Techno Savior

This is the first part in my series on 5 life lessons that I learned from Labor Day weekend in 2005, while volunteering with efforts after Hurricane Katrina.

On that Monday and Tuesday I served in a temporary data center for a 6,000 person shelter that had been setup at the River Centre in Baton Rouge, LA.  As a computer guru and web application developer, I knew that a few technology tweaks could make this data processing much more useful.  It was frustrating to be there and know that something better could be done.

Then on the drive back to Illinois on Wednesday, we were listening to a Steel on Steel podcast and they were talking about how technology could possibly solve our oil shortage.  I was like, “Yeah… technology can solve any problem.”

Then, suddenly, I realized what I was saying.  I really did tend to think that technology can fix any problem.  Technology is amazing.  It can solve starvation, resource scarcity, data analysis, recovery from natural disasters, etc.  It can literally save people.  Or can it?   Can technology fix all our problems?  I sure tend to think it can if we can just wrap our minds around a solution.

I realized that much of the time I look to technology to fix us, instead of God.  The world’s core problems can only be solved by God.  My deepest problems can only be made right by God’s miraculous touch.

If I don’t watch myself, I start to worship technology, rather than the one who created order to our world and gave us the left and right parts of our brains in order to develop and apply technology to our worlds.

Lord, help me to rely only on you and realize daily that technology is something you created for us to use to glorify you.

How do you tend to worship technology?  What else do you worship instead of God?  Politics?  Wealth?

Distributed Storage on Your Desktops

So, wouldn’t it be cool if your organization didn’t just have a few centralized file servers and backup solutions?  What if you could have racks of servers distributed throughout your entire organization that could act as redundant storage for your file servers and backup servers?  And wouldn’t it be awesome if you could have all this without increasing your current hardware budget?  Or even decrease it?  Impossible you say?  Well, maybe not.

You probably already have several distributed servers in your organization.  But, instead of calling them servers, you probably call them desktops.  But, what’s the difference between a server and a desktop?  What’s the difference between a client and service?  Can’t we start to blend the lines between these?

It’d be like implementing Grid computing into your organization.  Or similar to RAID, which used to mean redundant array of inexpensive disk. Why not a redundant network of inexpensive storage servers?  Most modern desktops have an under-utilized CPU, network connection, and hard drive.  Why not make them useful?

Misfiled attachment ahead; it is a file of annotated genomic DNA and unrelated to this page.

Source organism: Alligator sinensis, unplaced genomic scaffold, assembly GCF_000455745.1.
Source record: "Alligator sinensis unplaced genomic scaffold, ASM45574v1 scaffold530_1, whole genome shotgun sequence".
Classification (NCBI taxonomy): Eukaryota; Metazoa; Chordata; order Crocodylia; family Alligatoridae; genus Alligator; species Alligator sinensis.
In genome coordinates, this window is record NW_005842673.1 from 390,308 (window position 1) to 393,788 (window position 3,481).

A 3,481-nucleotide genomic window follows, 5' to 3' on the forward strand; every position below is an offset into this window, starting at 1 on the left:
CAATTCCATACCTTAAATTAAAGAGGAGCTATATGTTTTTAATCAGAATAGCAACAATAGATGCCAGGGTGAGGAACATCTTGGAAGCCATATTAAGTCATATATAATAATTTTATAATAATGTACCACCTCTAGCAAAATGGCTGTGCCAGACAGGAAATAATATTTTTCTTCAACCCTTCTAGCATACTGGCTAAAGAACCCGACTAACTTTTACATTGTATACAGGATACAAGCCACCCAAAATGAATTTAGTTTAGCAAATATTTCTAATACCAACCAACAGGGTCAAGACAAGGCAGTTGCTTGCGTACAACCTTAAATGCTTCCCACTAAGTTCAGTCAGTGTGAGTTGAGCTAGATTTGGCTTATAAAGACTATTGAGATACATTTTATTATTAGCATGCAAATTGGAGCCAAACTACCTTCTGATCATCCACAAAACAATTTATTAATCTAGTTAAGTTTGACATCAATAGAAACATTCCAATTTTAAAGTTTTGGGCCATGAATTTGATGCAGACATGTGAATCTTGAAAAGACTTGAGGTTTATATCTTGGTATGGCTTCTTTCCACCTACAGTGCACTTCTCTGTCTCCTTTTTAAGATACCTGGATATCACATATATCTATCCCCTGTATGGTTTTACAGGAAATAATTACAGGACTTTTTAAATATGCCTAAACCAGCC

It’d be like P2P in the organization, but it’d have lots of extra features like permissions, levels of redundancy, dynamic network topography mapping, distribution of data, search features, fault tolerance, version history, etc.

It’s like taking RAID, ZFS, a distributed file system, drive mirroring, backup software, data integrity, and a search engine and packaging it all into a desktop client that acts as a P2P server.  It’d ideally be integrated into common directory services like LDAP, Active Directory, and Open Directory.

I doubt this is an original idea.  In fact I seem to remember talking about this general concept (probably involving ZFS) with a coworker a couple months back.

What do you think?  Could it work?
Does anything like this exist already?
What other features would be useful?

Unplug and Relax

8:05a: The power goes out.
8:08a: The power comes back on.
8:10a: I discover that my internet access is still down.

I’m lost and confused.  How do I check my email?  How do I read my morning news?  How do I read my Bible?  How do I collect my thoughts?  How do I plan my day?

It’s kind of scary just how much I depend on my internet uplink.  I really do feel lost when I’m disconnected from the grid.

Seems like I’ve got two options… 1) go buy myself an iPhone, or 2) relax and chill out for a few minutes.  I’ll choose option 2 this time (until the deluge of email kicks back in).

Rethinking Parent Alert System

I broke the Visual-Pager keypad at church yesterday. This device allows workers in our nursery to notify our tech booth operators that they need to display a number on our video projection system. Each parent and child are assigned a number and parents know they are being paged back to the nursery if their number appears on screen.

Being the frugal geek that I am, I’m trying to rethink if there is a free way to replace this system instead of spending another $250 on a new keypad. I’m thinking there should be some way to setup some service so that our nursery workers could call a special phone number and type in the number. Then this number is communicated to the tech booth operators via SMS, IM, or Twitter.

The closest I’ve come up with so far is to setup a special Jott account and link that in with a Twitter account. The nursery worker calls Jott, says they want to contact Twitter, and then speaks the number and name of the parent. This would require the tech booth to be running a Twitter client to see the alerts. Here’s a sample of what I’ve got it doing so far:

I’m thinking there should still be an even easier way to do this, hopefully involving fewer internet services. This solution wouldn’t work if our phone service, internet service, Jott, or Twitter experienced any outages. And, it’s not totally straight forward for our volunteers to use.

Anyone have a simpler idea?